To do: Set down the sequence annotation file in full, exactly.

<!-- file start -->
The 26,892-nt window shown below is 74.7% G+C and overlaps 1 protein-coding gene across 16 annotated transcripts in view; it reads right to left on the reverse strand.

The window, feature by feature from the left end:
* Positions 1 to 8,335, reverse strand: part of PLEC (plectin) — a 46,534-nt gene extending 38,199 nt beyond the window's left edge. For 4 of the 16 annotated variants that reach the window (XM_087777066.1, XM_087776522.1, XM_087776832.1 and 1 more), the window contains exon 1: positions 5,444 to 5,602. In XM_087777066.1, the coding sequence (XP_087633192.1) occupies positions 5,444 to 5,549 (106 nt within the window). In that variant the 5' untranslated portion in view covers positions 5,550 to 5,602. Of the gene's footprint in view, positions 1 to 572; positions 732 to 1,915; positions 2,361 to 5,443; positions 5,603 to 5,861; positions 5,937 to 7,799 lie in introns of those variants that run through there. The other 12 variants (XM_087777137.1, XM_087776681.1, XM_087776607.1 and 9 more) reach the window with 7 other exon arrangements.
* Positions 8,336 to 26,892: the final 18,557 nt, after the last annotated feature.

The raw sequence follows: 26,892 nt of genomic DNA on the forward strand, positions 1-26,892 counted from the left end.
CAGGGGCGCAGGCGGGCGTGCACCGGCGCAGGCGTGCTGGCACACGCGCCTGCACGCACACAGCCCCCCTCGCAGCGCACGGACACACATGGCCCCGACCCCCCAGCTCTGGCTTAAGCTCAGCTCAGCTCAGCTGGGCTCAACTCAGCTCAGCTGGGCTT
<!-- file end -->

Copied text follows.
The 26,892-nt window shown below is 74.7% G+C and overlaps 1 protein-coding gene across 16 annotated transcripts in view; it reads right to left on the reverse strand.

The window, feature by feature from the left end:
* Positions 1 to 8,335, reverse strand: part of PLEC (plectin) — a 46,534-nt gene extending 38,199 nt beyond the window's left edge. For 4 of the 16 annotated variants that reach the window (XM_087777066.1, XM_087776522.1, XM_087776832.1 and 1 more), the window contains exon 1: positions 5,444 to 5,602. In XM_087777066.1, the coding sequence (XP_087633192.1) occupies positions 5,444 to 5,549 (106 nt within the window). In that variant the 5' untranslated portion in view covers positions 5,550 to 5,602. Of the gene's footprint in view, positions 1 to 572; positions 732 to 1,915; positions 2,361 to 5,443; positions 5,603 to 5,861; positions 5,937 to 7,799 lie in introns of those variants that run through there. The other 12 variants (XM_087777137.1, XM_087776681.1, XM_087776607.1 and 9 more) reach the window with 7 other exon arrangements.
* Positions 8,336 to 26,892: the final 18,557 nt, after the last annotated feature.

The raw sequence follows: 26,892 nt of genomic DNA on the forward strand, positions 1-26,892 counted from the left end.
CAGGGGCGCAGGCGGGCGTGCACCGGCGCAGGCGTGCTGGCACACGCGCCTGCACGCACACAGCCCCCCTCGCAGCGCACGGACACACATGGCCCCGACCCCCCAGCTCTGGCTTAAGCTCAGCTCAGCTCAGCTGGGCTCAACTCAGCTCAGCTGGGCTT